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Learning how to learn

Class teaches fundamentals of Bible study

Jed Barber | Echo

The old adage goes, “Give a man a fish and you feed him for a day. Teach a man to fish and you feed him for a lifetime.” Yet often in my own life, I find myself settling for spiritual “fish” rather than learning how to feed myself, but my enrollment in Taylor’s Inductive Study of the Bible (Inductive) has taught me how to reel in theology and understanding on my own.

The modern church functions by giving “fish.” Sermons give nuggets of wisdom, Bible courses give abbreviated surveys and certain passages get special evidence. This approach can lead to significant spiritual enrichment, but it does little to actually prepare us to engage with the Bible on our own.

One of the most daunting aspects of Bible study can be figuring out where to start. Letting smarter heads dissect meaning from the Bible can be much easier than trying to understand it ourselves, but that only makes us more susceptible to false doctrine. Inductive teaches valuable tools that help us all overcome these

A student opens his Bible for study

A student opens his Bible for study

challenges.

The course offers a look into the method used by biblical scholars the world over, and it also teaches you how to probe the minds of past scholars through the commentaries they left behind. Additionally, the course teaches you to do things like carefully observe the text, examine the book’s literary genre, properly discover the context of biblical events and compare your findings with your peers all for the sake of really finding what the Bible tells the modern believer.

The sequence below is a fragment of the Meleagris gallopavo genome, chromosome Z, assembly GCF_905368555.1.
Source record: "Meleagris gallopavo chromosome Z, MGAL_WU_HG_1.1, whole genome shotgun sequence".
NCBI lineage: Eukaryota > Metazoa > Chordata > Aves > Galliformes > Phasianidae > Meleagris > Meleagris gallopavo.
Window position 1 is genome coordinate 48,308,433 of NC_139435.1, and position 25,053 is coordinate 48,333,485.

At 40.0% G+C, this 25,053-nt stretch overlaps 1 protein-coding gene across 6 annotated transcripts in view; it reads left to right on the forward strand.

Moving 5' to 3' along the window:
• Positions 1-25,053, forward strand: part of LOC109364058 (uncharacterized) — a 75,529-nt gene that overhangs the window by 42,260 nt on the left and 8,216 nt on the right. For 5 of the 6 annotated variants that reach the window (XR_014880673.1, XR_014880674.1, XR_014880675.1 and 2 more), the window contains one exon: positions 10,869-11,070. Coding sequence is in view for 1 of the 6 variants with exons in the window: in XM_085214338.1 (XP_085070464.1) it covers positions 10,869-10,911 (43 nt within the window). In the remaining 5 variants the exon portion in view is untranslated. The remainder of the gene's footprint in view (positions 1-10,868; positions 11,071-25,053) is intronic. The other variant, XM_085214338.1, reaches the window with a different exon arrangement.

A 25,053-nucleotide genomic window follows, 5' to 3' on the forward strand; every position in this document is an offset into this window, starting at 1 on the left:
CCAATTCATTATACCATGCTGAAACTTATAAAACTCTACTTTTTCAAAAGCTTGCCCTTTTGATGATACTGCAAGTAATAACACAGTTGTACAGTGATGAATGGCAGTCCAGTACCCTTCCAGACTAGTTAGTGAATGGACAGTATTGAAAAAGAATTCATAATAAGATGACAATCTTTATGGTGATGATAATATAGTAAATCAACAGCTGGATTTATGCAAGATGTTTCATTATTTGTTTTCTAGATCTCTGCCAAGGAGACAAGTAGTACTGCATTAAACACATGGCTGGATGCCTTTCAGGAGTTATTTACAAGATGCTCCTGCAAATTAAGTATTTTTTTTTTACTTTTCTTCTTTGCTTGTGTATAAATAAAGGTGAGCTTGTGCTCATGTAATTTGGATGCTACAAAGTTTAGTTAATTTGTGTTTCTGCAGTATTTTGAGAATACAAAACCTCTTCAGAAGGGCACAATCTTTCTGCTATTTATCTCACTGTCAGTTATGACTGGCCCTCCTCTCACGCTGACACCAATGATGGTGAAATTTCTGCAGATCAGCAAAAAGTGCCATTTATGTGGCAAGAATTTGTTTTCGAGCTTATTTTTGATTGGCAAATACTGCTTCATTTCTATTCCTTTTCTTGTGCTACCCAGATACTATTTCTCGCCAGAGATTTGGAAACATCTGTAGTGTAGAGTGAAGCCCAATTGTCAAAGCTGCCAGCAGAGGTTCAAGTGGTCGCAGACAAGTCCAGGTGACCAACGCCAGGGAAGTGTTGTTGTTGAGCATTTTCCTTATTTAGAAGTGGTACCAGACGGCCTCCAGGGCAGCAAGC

“While the primary methodology we teach is basic (often packaged in different ways by different teachers), the course gets into other areas beyond the methods such as how to look for background issues, how to look at the overall context of the Bible, and how to properly apply the teachings of the Bible (one of the most valuable things from the course), ”Michael Harbin, associate professor of biblical studies, said.

The tools Inductive teaches are invaluable, but it can be difficult to find time to add this class. I believe that if there is any way for it to be added, then it should be. I even believe it should be foundational core, but the other courses should be shuffled and changed in order to allow this to happen.

The value in the ability to find truth in the Bible for one’s self cannot be overstated. It increases the independence of the believer, and it helps the church guard against false teachings.

“It’s an empowering class, in a way,” Greg MaGee, chair of the biblical studies, christian ministries and philosophy department, said.

And of course it empowers because it links us directly to the very word of our God, and it equips us to find what it truly says to us.

One student did manage to find time for the class, and she believed it was beyond valuable for her Christian walk.

“Learning to study the Bible effectively is a skill all Christians need for life, because God’s word is central to our growth in the grace and knowledge of Christ,” Senior Kelly Gruendyke said, “That makes this class valuable to those of us who aren’t Bible/Christian Ed. majors.”

I hope these past thoughts have encouraged our lovely readers to think about adjusting their course schedule for the next few years, but if it hasn’t, the methods and skills taught in Inductive will transform experiencing Scripture, and they can still be learned elsewhere. However, it makes a lot of sense to use the amazing resources available right here in Upland.

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